No, Really: Australia Has a Good Reason for Killing Almost 700 Koalas

Officials secretly culled koalas on the country’s southern coast because the animals were starving to death.

(Photo: Anadolu Agency/Getty Images)

Mar 4, 2015· 1 MIN READ
Taylor Hill is an associate editor at TakePart covering environment and wildlife.

Koalas are having a rough go of it lately. Between dehydration from Australia’s historic drought and singed paws thanks to recent brushfires, extreme weather has given the furry marsupials more than enough to deal with.

Now another threat has emerged: the Australian government.

On Wednesday, an official confirmed that between 2013 and 2014, the government secretly euthanized 686 koalas in Australia’s Cape Otway National Park because the local population had grown bigger than the park could sustain.

"The intervention was necessary to prevent suffering of koalas because they weren't able to find enough food," said Lisa Neville, environment minister for the state of Victoria, in a statement.

The koalas had stripped the area's eucalyptus trees bare, according to the government.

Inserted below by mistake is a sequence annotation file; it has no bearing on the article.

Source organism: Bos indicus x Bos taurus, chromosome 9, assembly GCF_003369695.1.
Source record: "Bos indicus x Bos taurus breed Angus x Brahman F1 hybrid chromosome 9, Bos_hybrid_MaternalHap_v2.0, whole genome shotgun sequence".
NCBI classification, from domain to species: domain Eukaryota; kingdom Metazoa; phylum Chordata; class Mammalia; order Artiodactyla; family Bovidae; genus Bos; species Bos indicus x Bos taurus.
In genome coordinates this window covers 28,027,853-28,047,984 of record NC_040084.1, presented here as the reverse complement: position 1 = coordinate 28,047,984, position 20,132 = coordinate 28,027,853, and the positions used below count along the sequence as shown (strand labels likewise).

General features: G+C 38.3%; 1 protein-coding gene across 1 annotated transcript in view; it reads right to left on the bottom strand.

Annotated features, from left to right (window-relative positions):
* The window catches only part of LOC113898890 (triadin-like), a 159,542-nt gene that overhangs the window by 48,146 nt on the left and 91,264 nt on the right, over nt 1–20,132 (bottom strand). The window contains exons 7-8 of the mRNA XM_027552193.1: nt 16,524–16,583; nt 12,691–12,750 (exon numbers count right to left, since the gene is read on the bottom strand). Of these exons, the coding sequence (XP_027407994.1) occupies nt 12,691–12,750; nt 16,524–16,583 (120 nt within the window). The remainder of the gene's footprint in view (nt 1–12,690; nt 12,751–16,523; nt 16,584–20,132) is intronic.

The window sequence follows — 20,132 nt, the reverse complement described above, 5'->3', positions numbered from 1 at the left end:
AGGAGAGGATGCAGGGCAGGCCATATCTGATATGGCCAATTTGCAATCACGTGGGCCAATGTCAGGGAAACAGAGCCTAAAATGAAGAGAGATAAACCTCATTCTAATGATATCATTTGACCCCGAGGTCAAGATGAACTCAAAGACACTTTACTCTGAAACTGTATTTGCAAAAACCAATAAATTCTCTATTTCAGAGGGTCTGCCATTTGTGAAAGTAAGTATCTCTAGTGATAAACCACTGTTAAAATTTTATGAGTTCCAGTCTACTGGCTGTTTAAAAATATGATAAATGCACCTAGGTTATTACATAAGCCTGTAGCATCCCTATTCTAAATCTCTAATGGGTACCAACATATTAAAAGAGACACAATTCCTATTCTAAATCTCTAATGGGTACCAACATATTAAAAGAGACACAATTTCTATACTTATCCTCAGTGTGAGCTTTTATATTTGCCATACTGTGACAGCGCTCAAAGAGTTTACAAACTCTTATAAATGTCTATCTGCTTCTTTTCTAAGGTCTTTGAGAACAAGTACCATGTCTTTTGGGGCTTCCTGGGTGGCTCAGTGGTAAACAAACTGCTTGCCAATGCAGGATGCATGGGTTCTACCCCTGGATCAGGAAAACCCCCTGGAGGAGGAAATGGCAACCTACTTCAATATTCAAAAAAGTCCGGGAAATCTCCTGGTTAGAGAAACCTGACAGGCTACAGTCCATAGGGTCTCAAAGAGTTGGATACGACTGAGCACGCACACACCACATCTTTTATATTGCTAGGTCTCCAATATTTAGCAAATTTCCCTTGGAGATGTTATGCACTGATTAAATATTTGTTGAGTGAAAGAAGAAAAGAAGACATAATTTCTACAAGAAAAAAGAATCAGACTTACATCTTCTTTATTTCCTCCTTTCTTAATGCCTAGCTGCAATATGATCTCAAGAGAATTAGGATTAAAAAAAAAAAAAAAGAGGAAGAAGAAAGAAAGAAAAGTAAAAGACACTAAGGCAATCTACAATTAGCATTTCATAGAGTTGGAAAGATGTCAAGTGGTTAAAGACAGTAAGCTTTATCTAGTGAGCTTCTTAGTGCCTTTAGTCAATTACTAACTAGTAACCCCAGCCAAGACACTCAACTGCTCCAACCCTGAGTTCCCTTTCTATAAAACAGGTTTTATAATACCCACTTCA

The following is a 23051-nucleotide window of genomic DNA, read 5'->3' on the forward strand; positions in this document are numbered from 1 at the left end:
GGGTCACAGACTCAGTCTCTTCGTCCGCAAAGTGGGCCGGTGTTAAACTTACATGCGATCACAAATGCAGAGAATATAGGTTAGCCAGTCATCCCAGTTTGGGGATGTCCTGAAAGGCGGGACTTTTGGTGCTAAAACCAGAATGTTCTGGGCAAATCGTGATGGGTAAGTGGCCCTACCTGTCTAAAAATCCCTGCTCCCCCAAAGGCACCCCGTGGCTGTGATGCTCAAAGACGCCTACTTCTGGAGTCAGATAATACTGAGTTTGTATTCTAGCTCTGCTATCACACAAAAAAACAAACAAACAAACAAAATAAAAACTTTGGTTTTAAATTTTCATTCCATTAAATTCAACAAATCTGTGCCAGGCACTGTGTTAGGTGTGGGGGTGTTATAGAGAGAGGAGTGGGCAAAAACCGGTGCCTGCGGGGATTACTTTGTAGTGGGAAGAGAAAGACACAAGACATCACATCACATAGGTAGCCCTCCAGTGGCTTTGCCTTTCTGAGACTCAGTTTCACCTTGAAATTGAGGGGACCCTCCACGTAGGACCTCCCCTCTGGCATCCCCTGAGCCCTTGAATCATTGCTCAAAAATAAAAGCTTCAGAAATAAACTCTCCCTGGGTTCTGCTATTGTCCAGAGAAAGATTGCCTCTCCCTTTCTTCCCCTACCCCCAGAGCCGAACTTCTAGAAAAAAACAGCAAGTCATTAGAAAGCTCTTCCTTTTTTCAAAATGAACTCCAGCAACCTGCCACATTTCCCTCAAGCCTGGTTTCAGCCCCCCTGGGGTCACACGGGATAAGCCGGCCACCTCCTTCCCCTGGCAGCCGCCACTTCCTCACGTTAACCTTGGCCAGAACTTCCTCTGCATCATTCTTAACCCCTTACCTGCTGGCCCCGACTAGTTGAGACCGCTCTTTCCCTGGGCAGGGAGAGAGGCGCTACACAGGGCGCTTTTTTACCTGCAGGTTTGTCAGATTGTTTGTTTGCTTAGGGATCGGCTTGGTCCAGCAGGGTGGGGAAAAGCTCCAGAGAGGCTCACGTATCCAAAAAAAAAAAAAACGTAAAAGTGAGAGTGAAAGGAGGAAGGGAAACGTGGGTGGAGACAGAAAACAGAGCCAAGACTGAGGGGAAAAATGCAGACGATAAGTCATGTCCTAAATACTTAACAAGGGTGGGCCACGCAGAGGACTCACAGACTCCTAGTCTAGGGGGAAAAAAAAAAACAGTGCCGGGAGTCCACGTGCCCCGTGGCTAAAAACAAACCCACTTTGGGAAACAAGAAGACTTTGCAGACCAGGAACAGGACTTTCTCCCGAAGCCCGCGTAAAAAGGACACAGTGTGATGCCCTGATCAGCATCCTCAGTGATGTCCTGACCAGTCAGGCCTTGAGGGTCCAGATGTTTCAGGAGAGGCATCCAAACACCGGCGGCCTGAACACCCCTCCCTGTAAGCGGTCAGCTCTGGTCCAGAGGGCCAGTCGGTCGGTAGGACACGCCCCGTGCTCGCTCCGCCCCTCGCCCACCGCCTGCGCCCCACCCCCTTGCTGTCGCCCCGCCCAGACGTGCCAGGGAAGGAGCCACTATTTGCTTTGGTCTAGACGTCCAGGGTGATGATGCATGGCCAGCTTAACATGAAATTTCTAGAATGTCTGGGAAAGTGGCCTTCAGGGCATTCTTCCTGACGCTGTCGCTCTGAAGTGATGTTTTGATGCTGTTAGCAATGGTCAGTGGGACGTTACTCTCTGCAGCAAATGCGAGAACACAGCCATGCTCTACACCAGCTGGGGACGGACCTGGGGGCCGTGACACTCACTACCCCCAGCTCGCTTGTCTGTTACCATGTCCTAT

"The whole of the cape smelled of dead koalas. It smelled like death," Frank Fotinas, manager of a campsite near the park, told the Australian Broadcasting Company.

Conservationists questioned the government's justification for the cull.

"If this science, guised as a cull, was so important, why was it done in secret?" Australian Koala Foundation director Deborah Tabart wrote on the group's Facebook page. "Koala numbers at Cape Otway are a result of gross mismanagement. The Australian government should hang its head in shame."

Neville said that she would be revisiting the overpopulation issues that led to the cull, which had been ordered by officials in an earlier political administration.

"It is clear that we have had koalas suffer in that Cape Otway area because of ill health and starvation," Neville said in a statement. "That's just not good enough, and that's a terrible way to treat koalas."

Despite the mass euthanization, the possibility of a future cull lingers. Cape Otway's koala population is still on the rise, and experts warn against moving koalas to other areas, as it often leads to greater suffering for the animals.

While Victoria grapples with koala overpopulation, in other parts of Australia koala numbers are in decline because of habitat loss, domestic dog attacks, brushfires, and car strikes.

The koala's true numbers are fuzzy, ranging from 43,000 to 200,000 individuals. But all estimates are much lower than the millions thought to have lived on the continent prior to European settlement.

In 2012, Australia listed the koala as vulnerable across the country, and threatened in states such as New South Wales and Queensland, where koala populations have fallen by as much as 40 percent since 1990.